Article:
Last week, at the request of some members in the Viva El Birdos community (mainly Aaron Finkel), Nick Lampe and I co-authored an introductory post on effective velocity (EV) using PITCHf/x data I had already collected on St. Louis Cardinals pitcher Lance Lynn for a previous post. Overall, at least for an introductory post on a new(ish) topic, I believe the concept of effective velocity was pretty well received by the community, but as with most things, it understandably had a few detractors as well. Honestly, I wholeheartedly expected that. Well, Nick and I have sifted through the comments section of the post, and there are things we plan on addressing in future posts on EV, especially this comment from brackenthebox.
In the meantime, Perry Husband, one of effective velocity's pioneers, graciously took the time to produce three videos that help enhance what Nick and I tried to portray in writing last week. While the videos are pretty long (~16 minutes in total) and require audio (likely an issue for those at work), they really are helpful resources that I highly recommend watching at some point, especially if interested in learning more about the theory of effective velocity. Disclaimer: If you have not yet read our introductory post, I strongly suggest you do so prior to watching any of the videos because otherwise much of the terminology used will sound foreign.
Game action versus the Boston Red Sox (8:54):
I included this video first because this is the one that I found particularly interesting. Now, to get the full picture, watching all three videos is your best method, but if your time is limited—I definitely recommend this one. Two terms (that go hand in hand) one must know when watching these videos are "pressure zone" and "pressure pitch." A "pressure zone" is defined by "pressure pitches," and a "pressure pitch" is defined as a pitch that goes through the tunnel that "strike pitches" go through, but they actually end up out of the strike zone.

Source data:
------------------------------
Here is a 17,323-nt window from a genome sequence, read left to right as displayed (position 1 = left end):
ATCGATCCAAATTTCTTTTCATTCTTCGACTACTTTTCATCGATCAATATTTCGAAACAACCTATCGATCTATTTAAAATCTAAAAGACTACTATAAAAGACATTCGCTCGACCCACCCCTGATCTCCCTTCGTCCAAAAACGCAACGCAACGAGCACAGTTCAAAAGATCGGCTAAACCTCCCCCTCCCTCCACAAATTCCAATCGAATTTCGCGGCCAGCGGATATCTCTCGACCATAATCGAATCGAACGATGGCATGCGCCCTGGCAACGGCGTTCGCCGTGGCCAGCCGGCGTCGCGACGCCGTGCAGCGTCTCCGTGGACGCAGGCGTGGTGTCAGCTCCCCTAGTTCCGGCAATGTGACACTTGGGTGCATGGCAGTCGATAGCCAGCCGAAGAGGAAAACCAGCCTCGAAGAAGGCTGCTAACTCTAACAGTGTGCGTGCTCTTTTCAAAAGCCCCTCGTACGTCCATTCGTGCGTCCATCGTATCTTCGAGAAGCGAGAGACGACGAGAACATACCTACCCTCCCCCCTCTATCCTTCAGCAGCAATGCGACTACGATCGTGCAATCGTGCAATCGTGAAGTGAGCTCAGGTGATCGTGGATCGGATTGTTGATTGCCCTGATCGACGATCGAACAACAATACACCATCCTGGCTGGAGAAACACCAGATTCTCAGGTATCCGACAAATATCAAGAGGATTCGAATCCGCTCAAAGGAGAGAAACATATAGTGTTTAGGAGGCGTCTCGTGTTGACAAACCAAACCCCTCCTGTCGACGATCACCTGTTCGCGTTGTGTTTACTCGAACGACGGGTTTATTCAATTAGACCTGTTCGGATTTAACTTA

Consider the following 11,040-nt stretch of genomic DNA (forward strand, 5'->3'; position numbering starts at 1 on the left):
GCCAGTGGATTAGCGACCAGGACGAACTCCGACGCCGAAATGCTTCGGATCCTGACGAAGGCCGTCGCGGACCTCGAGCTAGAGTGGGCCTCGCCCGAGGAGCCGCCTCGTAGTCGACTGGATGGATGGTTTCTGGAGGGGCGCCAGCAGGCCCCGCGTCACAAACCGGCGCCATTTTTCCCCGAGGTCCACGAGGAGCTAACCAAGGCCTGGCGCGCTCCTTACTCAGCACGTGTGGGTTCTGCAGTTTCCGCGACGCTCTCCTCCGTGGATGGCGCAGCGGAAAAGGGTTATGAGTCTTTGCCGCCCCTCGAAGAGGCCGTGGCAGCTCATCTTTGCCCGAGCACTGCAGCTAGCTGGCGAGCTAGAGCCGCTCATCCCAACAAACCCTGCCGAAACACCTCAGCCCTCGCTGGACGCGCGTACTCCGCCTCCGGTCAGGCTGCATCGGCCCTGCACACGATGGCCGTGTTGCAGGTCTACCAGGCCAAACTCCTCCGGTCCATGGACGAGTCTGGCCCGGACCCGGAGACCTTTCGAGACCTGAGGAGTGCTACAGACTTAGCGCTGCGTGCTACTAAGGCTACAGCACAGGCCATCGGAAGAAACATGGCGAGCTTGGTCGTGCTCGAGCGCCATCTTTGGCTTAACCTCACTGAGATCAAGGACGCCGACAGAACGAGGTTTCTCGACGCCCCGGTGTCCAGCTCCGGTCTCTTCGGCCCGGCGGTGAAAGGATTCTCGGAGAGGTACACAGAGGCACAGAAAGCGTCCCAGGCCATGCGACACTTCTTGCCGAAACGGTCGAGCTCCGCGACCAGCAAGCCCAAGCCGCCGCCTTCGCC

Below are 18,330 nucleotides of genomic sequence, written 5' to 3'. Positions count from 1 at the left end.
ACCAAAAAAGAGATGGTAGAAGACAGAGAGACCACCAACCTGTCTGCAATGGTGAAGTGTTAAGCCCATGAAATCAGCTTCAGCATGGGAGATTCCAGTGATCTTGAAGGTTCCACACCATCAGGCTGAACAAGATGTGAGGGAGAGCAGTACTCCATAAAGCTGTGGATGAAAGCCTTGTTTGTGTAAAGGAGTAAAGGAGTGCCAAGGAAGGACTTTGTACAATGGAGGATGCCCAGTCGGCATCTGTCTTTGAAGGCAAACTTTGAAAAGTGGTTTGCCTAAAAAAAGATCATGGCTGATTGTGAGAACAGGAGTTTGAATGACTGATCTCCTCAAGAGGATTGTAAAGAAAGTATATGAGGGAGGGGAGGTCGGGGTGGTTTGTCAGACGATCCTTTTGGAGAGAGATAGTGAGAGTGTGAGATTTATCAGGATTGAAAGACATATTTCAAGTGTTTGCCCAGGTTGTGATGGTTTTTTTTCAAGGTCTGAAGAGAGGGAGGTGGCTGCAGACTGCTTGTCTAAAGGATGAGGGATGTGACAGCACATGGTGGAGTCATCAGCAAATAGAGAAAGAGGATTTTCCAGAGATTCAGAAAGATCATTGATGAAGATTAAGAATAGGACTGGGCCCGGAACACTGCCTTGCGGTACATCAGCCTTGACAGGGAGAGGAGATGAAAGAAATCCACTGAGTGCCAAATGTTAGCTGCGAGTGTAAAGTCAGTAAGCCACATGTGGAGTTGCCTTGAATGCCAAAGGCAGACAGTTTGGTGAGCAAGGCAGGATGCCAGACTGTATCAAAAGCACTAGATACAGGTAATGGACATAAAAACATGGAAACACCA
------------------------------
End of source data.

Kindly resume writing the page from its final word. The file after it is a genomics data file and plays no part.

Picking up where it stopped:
At roughly the 2:00 mark in the video, Husband talks about Dustin Pedroia being "eight or nine MPH late" on one of Lynn's pitches. Personally, I found this slightly hard to believe given that my eyes perceived Pedroia being very slightly behind the pitch. I passed my concern along to Husband, and he put together this very informative video that provided me with an easy-to-grasp answer.
My favorite part of the entire video can be found from ~7:25 to ~8:07. Here, Husband touches on Lynn's use of pitch tunneling—a concept that is being discussed more and more of late. During this 40 second segment, Husband overlays a fastball set-up pitch with a breaking-ball chase-pitch, and you'll see that even as the pitches pass the halfway point between the mound and home, they look nearly identical to the hitter.
Fastball usage from an EV perspective (4:35):
Lance Lynn EV Usage Report (4:19):
Visual of Lynn's use of tunneling (ideal scenario)
One of the main reasons behind my continued interest in learning more about Lynn's introduction of a new and improved changeup is the concept of pitch tunneling, as discussed in Husband's third video as well as elsewhere on the internet. At present, all four of Lynn's main pitches have the potential of staying in the same "tunnel" for a measurable distance before reaching home plate. Despite starting and maintaining on a very similar path, all four pitches reach home plate at very different locations (as you can see in the diagram above).
The one location Lynn was missing was "down and away/out" to left-handed hitters, and as shown by the diagram, this will be remedied if he is able to consistently throw an effective changeup in 2015 and beyond. This obviously shows the ideal situation as not all of Lynn's pitches make it through the "tunnel," but the mere threat of Lynn effectively using tunneling can be especially worrisome for opposing hitters, especially considering many of them are likely guessing fastball on nearly every pitch.
Lance Lynn is a fantastic MLB pitcher, and effective velocity is a fascinating topic to explore further. I hope you found these videos as interesting as I did, and I look forward to hearing what you have to say about them in the comments section. Also, if interested, you can follow Perry Husband on Twitter: @EVPerryHusband or check out his website: www.hittingisaguess.com.